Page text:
Due process

Finally, respondent maintains that it is a denial of due process to allow the detaching portion of the District to shift its tax burden to the remaining portion of the District without allowing the citizens in the non-detaching portion of the District to vote. Respondent argues that it has expended millions of dollars in providing medical services to the Prophetstown area, and that seven out of ten residents of the Prophetstown area take advantage of the benefits of the hospital District. Citing People ex rel. Harris v. Parrish Oil Production, Inc., 249 Ill. App. 3d 664, 622 N.E.2d 810 (1993), respondent asserts that government action which allows one portion of the community to shift the tax burden to the other portion of the community without the opportunity to vote or the right to be heard violates due process.

In Parrish Oil the court found that a regulation of the Illinois Department of Revenue that required the entire tax levied against the working interest in an oil or gas leasehold to be billed to the operators of the interest rather than the individual owners of the interest violated due process. The court found that the owners' interests were not subject to sale for failure to pay delinquent taxes because they had not received individual notices of the taxes due. "Because owners do not receive tax bills, they cannot review the taxes assessed and cannot challenge the validity of the taxes assessed." Parrish Oil, 249 Ill. App. 3d at 669, 622 N.E.2d at 815. Clearly, Parrish Oil provides no support for respondent's claim that persons in the non-detaching part of the District were denied due process because they were not allowed to vote on detachment.

We are aware of no authority, and respondent provides none, for the proposition that due process mandates that all persons n a hospital district, or any other municipal corporation, are entitled to vote on whether a portion of the district should be detached. On the contrary, our supreme court stated long ago, in upholding a statute allowing disconnection from a municipality by petition:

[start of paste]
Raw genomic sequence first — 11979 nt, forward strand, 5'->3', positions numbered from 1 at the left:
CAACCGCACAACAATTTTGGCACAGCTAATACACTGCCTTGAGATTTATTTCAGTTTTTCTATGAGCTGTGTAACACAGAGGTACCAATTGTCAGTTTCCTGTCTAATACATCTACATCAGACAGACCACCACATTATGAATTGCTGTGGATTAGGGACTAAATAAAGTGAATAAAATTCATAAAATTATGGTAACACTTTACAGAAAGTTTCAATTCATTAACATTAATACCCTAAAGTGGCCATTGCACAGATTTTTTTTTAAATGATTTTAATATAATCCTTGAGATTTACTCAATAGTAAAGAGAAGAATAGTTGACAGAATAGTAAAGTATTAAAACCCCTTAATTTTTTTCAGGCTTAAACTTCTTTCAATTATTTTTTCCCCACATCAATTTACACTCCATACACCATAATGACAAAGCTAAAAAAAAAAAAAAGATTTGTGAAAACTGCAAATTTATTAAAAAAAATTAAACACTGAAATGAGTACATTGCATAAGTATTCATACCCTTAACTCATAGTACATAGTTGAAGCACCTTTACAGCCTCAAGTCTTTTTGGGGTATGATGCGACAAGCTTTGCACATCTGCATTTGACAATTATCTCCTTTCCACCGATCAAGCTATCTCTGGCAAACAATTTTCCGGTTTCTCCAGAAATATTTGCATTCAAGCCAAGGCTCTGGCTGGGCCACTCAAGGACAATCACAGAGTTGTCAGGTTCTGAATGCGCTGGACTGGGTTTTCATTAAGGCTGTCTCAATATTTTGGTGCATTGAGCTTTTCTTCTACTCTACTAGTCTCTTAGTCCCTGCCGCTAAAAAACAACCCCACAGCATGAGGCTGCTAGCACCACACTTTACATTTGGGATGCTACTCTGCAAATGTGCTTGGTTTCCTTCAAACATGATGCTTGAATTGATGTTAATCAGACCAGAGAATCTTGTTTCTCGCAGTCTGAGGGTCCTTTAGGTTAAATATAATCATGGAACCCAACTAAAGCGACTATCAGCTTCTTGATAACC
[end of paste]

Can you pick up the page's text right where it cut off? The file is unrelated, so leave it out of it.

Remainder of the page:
"The practical effect of the disconnection of the petitioner's premises if the village continues its expenditures upon the same financial scale that it has in the past will be to increase taxes on the taxable property remaining within the village, but no tax-payer has any vested right in the village as a municipal corporation or any guaranty that its boundaries will remain unchanged or that it may not lose its corporate life. [Citation.] Those hazards are incident to the ownership of property within a city or village." Punke v. Village of Elliot, 364 Ill. 604, 609, 5 N.E.2d 389, 392 (1936).

Two years later, in again considering the constitutionality of the same statute, the court noted: "There is, and has long been, a rule in this State, that the legislature not only has authority to determine the territory and boundaries of various municipal corporations, but also to change or alter them by annexing or disconnecting territory, either with or without consent of the corporate authorities." Geweke v. Village of Niles, 368 Ill. 463, 467, 14 N.E. 2d 482, 484 (1938). Subsequently in Bergis v. Village of Sunnyside, 13 Ill. 2d 50, 52-53, 147 N.E.2d 333, 335 (1958), the supreme court reiterated the principle that no taxpayer has a guaranty that a municipal corporation's boundaries will not change and "[t]he taxation of owners of property remaining within the municipality does not deny due process."

Based on these authorities, we find that the fact that taxpayers in the non-detaching portion of the District were not allowed to vote on detachment does not violate due process. As succinctly stated by the court in People ex rel. Royal v. Cain, 410 Ill. 39, 48, 101 N.E. 2d 74, 79 (1951), in upholding the constitutionality of the unamended version of the Hospital District Law, "there is no such thing as a property right vested in the citizens of the State against the imposition of taxes for the public good."

For the reasons stated above, the judgment of the circuit court is affirmed.

Affirmed.

BRESLIN and HOLDRIDGE, J.J., concur.

20001227


Buy This Entire Record For $7.95

Official citation and/or docket number and footnotes (if any) for this case available with purchase.

Learn more about what you receive with purchase of this case.